Dropbox CEO Drew Houston is giving employees the freedom to work from home 90% of the time. The remaining 10% of the year is dedicated to employee off-site events.
Houston’s approach is a stark contrast to other business leaders, such as Meta CEO Mark Zuckerberg, Goldman Sachs CEO David Solomon, and JPMorgan CEO Jamie Dimon. These CEOs have all mandated that employees return to the office, with some requiring employees to be in the office five days a week.
Houston, on the other hand, believes that trusting employees and treating them like adults is the best way to get the most out of them. “If you trust people and treat them like adults, they’ll behave like adults,” he told Fortune. “Trust over surveillance.”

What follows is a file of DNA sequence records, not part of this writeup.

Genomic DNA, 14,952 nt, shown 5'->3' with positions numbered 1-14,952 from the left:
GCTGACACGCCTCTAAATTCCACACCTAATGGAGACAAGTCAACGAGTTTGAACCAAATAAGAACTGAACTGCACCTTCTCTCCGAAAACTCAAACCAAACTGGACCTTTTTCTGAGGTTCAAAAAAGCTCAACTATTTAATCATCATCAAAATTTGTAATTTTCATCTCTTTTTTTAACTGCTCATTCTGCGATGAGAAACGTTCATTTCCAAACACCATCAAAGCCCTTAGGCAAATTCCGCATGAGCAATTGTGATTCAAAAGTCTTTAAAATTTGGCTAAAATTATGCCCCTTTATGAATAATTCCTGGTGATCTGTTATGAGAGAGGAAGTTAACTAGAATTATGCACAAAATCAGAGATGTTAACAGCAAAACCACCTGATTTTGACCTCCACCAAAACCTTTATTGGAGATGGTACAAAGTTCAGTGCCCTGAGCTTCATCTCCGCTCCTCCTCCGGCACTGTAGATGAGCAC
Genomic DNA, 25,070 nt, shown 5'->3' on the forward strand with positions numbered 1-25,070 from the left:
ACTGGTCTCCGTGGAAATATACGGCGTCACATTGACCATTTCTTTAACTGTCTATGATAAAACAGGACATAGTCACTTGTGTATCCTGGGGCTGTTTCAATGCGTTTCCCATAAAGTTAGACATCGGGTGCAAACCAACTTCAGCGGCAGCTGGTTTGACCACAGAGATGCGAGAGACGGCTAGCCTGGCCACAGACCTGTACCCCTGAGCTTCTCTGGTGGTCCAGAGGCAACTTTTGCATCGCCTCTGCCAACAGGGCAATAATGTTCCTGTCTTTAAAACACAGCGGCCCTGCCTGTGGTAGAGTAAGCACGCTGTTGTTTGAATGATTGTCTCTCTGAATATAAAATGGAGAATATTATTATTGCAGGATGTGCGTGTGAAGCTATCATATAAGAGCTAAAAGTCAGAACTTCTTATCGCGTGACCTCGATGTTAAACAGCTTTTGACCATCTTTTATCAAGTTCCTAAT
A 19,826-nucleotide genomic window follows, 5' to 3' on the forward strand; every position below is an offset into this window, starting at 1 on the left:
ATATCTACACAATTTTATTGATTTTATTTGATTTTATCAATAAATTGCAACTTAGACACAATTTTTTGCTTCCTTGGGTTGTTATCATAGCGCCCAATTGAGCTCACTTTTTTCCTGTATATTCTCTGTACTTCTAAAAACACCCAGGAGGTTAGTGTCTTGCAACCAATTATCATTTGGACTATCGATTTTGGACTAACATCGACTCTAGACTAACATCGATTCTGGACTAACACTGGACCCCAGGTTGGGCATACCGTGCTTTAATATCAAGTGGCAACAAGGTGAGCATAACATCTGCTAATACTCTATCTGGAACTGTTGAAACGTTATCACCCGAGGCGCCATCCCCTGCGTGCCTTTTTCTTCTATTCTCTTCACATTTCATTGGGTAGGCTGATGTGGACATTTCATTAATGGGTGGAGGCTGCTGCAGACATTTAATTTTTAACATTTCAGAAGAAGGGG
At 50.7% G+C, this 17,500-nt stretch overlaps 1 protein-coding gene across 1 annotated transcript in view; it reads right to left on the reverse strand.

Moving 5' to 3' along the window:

Dropbox’s transition to a virtual-first work culture hasn’t been without its challenges. Former employees have told Insider that the loss of perks, such as the company’s famously posh cafeteria, has been a downside. However, Houston believes that the benefits of remote work outweigh the drawbacks.
“I’d say, ‘your employees have options. They’re not resources to control,'” Houston told Fortune when asked about what message he had for CEOs who believed in return-to-office mandates. “You need a different social contract and to let go of control. But if you trust people and treat them like adults, they’ll behave like adults. Trust over surveillance.”
Houston’s approach to remote work is in line with the latest trends. A recent survey by Owl Labs found that 81% of employees want to work remotely at least some of the time, and 62% want to work remotely full-time. As more and more companies adopt remote work policies, it will be interesting to see if Houston’s 90/10 rule becomes the new standard.
The sources for this piece include an article in BusinessInsider.